Section 141, I.R.C. 1939, permitted the filing of consolidated returns under certain conditions, one of which was consent to all consolidated return regulations prescribed under subsection (b). Subsection (b) directed the Secretary to prescribe such regulations as he may deem necessary in order that the tax liability of any affiliated group making a consolidated return and of each member of the group may be returned, determined, computed, assessed, collected, and adjusted in such manner as to reflect clearly the income and excess profits tax liability thereof, and in order to prevent avoidance of such tax liability. This subsection gives the Secretary broad powers in prescribing consolidated return regulations— but only within the scope of the authority granted, that being to permit a determination of the correct tax liability of the taxpayers and the various factors necessary for such determination, and to prevent tax avoidance. It does not give him authority to prescribe a regulation which will in practical application to a particular taxpayer or group of taxpayers impose a tax on income that would not otherwise be taxed (by limiting the excess profits credit) simply because the taxpayers exercise the privilege of filing consolidated returns, unless it is to prevent tax avoidance.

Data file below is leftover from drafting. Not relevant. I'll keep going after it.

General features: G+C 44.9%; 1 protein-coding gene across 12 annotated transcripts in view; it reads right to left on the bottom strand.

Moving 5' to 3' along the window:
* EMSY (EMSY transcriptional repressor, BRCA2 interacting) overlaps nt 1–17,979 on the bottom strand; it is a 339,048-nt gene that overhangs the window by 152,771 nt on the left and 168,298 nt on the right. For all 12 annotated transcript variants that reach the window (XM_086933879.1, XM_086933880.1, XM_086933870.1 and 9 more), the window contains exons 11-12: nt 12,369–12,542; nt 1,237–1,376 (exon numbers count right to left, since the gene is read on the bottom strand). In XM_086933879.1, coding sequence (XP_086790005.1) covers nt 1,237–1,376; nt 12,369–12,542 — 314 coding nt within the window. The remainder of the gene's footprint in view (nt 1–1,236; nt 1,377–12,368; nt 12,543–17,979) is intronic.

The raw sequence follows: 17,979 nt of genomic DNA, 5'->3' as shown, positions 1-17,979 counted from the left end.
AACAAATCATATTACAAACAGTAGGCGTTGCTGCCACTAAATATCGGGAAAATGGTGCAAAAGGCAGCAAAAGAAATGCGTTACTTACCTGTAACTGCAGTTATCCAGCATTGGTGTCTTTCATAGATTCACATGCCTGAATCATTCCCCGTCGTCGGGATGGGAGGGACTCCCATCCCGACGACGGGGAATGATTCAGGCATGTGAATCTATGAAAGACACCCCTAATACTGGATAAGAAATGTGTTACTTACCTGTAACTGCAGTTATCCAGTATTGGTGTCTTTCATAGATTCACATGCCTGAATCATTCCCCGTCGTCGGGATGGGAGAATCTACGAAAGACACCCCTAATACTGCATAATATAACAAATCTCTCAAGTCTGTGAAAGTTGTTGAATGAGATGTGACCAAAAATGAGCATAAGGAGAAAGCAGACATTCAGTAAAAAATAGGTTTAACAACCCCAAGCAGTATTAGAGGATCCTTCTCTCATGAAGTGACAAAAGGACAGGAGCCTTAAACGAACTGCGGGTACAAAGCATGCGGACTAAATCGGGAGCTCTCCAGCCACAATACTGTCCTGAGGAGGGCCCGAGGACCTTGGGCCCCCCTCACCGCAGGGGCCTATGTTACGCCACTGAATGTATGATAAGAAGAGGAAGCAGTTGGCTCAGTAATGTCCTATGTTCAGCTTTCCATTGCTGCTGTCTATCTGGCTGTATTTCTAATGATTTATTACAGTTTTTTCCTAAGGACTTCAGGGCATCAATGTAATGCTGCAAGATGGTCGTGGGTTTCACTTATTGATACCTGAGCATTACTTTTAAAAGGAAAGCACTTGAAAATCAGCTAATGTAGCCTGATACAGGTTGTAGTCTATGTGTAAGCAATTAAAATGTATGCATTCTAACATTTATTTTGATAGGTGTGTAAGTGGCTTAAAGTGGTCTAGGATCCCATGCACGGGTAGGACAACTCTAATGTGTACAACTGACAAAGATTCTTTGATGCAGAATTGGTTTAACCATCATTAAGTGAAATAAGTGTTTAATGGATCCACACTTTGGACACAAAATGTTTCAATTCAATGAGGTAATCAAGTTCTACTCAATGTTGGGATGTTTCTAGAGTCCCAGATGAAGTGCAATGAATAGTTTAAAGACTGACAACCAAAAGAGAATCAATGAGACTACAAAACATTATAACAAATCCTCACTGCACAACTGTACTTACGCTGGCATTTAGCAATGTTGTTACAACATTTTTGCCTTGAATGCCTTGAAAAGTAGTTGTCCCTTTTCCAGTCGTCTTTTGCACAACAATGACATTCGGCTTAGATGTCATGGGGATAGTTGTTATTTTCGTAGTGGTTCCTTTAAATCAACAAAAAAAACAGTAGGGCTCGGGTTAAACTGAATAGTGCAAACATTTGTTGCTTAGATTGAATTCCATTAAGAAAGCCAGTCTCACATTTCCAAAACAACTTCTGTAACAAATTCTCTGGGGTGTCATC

Section 24.31(b)(24) of Regulations 129, on its face purports to place qualifications or limits on the computation of the consolidated excess profits credit otherwise allowable, under a certain circumstance— that being the formation or expansion of the affiliated group subsequent to March 14, 1941. This circumstance alone would surely not justify limitation of an excess profits credit granted by law, unless its application in a particular case is necessary to determine the correct tax liability or prevent tax avoidance. This section of the regulations may be perfectly valid and warranted under the law if applied for the purposes mentioned— and presumably that was the ‘general purpose’ for which it was promulgated. But in the absence of possible tax avoidance or some necessity for its use to properly determine the tax liability, we do not think it can be applied, without explanation, in the absolute discretion of the Commissioner.